Former guerrilla leaders and peace activists attend an event marking one year since the signing of Colombia's peace accord with rebels Revolutionary Armed Forces of Colombia, FARC, at Colon theater in Bogota, Colombia, Friday, Nov. 24, 2017. Photo: Ricardo Mazalan / AP.

Colombians remain divided over the year-old peace deal that ended a 50-year long war in the country, and the country's political elite faces a profound crisis of legitimacy. Graft scandals have hit every branch of the government over the past year, and corruption now eclipses security as a top concern for voters. More than 80 percent of Colombians say they have a negative view of all political parties.

Why it matters: There is an important connection between the problem of corruption and the prospects for peace. Making peace agreements stick is never easy—just ask former-Yugoslavians, Rwandans, or Salvadorans, for starters. In an increasingly polarized society, a government that lacks trust and legitimacy will have an especially difficult time providing the public goods that are indispensable to anchor peace and prosperity. Whether that dynamic changes after next March's presidential election is the critical question for Colombia today.

Go deeper: Watch my video explainer on the situation in Colombia recorded on location in Bogota — with a bonus orthographic lesson.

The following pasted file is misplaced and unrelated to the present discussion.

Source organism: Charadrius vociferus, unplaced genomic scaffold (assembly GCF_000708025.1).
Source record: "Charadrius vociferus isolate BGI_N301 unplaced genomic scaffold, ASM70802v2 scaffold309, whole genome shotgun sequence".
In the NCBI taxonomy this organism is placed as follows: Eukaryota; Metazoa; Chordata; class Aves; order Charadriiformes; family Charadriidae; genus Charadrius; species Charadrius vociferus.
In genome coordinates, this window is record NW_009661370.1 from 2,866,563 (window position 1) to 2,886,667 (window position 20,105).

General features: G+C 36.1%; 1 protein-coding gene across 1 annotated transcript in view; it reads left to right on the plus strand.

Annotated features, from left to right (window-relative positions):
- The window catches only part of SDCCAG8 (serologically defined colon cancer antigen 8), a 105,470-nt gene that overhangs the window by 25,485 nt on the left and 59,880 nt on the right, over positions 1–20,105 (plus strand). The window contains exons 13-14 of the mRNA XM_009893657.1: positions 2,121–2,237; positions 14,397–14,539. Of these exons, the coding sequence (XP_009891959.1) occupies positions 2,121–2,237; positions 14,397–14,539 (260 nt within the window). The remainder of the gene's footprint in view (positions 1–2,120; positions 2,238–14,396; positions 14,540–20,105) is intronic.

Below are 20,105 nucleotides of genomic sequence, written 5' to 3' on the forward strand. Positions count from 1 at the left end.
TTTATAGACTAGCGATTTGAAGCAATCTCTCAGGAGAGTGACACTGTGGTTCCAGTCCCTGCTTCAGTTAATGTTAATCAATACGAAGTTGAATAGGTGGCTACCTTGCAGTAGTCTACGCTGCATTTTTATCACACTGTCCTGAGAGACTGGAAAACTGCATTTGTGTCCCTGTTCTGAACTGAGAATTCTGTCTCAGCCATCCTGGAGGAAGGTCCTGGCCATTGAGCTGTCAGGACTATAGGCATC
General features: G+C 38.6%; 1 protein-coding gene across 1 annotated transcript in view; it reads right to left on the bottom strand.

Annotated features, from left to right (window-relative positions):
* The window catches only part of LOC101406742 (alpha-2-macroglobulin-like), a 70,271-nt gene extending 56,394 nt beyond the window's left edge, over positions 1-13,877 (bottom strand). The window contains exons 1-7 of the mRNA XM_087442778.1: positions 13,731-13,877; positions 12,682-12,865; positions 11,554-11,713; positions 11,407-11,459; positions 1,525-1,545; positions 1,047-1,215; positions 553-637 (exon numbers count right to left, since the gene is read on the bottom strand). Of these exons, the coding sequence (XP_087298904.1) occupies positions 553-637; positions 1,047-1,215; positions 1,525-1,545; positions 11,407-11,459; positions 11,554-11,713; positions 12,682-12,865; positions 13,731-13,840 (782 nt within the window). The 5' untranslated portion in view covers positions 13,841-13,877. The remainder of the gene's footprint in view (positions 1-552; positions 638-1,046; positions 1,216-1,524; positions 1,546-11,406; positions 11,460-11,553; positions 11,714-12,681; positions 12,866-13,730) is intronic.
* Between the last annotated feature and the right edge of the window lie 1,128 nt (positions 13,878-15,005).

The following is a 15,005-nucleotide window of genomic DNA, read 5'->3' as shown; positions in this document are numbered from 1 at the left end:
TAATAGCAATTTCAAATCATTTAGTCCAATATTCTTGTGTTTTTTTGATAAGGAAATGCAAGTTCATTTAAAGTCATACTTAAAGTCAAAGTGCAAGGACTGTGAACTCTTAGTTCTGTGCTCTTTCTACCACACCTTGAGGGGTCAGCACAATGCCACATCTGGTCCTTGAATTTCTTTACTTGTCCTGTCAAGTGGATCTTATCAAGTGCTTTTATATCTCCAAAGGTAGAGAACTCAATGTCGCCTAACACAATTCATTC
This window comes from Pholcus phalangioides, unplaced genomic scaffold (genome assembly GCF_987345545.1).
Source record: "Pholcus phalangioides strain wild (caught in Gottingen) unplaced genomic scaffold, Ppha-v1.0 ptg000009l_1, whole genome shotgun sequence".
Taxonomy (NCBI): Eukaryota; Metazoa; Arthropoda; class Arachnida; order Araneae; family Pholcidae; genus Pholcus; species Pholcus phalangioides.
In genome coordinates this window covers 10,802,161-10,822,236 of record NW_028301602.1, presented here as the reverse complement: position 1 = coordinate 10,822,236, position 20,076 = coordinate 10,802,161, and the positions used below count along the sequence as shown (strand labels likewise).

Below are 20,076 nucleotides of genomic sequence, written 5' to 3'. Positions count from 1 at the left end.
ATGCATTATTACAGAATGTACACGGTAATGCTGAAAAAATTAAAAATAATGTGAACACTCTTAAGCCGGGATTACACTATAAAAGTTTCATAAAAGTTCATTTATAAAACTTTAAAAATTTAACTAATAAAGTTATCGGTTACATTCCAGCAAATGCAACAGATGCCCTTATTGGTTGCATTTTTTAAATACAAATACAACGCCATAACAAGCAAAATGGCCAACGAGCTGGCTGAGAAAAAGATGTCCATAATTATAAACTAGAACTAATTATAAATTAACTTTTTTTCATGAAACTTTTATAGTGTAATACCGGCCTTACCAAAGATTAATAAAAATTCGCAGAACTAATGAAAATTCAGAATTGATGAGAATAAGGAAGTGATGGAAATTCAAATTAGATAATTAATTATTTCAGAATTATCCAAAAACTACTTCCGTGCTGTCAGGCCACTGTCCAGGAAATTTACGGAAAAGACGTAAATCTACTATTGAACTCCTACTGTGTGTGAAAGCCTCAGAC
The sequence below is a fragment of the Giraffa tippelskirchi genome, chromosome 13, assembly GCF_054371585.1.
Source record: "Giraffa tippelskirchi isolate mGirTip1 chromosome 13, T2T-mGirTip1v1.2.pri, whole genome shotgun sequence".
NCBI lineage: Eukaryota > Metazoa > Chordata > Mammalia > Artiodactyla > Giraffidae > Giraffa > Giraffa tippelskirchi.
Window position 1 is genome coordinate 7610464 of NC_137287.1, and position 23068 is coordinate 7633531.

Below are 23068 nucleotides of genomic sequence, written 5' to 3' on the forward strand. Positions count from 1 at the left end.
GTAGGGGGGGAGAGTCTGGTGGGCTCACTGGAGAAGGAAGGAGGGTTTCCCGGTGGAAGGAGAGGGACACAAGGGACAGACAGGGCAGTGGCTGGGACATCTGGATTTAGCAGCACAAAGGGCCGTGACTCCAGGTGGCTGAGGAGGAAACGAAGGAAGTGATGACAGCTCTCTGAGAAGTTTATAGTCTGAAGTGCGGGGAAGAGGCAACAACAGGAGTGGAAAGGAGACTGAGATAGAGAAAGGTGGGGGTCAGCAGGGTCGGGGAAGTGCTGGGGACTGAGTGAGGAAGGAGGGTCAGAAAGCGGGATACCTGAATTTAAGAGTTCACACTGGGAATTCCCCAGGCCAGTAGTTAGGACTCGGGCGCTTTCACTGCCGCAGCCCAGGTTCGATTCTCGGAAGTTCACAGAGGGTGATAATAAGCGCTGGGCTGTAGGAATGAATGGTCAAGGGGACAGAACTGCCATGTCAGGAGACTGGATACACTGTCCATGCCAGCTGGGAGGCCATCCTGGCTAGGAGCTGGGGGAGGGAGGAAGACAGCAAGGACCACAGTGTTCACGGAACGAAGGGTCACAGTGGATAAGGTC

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Two officers shot in Louisville amid Breonna Taylor protests

Police officers stand guard during a protest in Louisville, Kentucky. Photo: Ben Hendren/Anadolu Agency via Getty Images

Louisville Metro Police Department said two officers were shot downtown in the Kentucky city late Wednesday, just hours after a grand jury announced an indictment in the Breonna Taylor case.

Driving the news: Metrosafe, the city's emergency services, said it received reports of a shooting at South Brook St. and Broadway Ave., near the area where protests were taking place. A police spokesperson told a press briefing the injuries of both officers were not life-threatening. One officer was "alert and stable" and the other was undergoing surgery, he said.

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Biden: Breonna Taylor indictment "does not answer" call for justice

Former Vice President Joe Biden. Photo: Leigh Vogel/Getty Images

Former Vice President Joe Biden on Wednesday condemned the grand jury indictment of a Louisville police officer who entered Breonna Taylor's home in March in a botched drug raid that led to her death, saying in a statement the decision "does not answer" for equal justice.

The big picture: Biden called for reforms to address police use of force and no-knock warrants, while demanding a ban on chokeholds. He added that people "have a right to peacefully protest, but violence is never acceptable."

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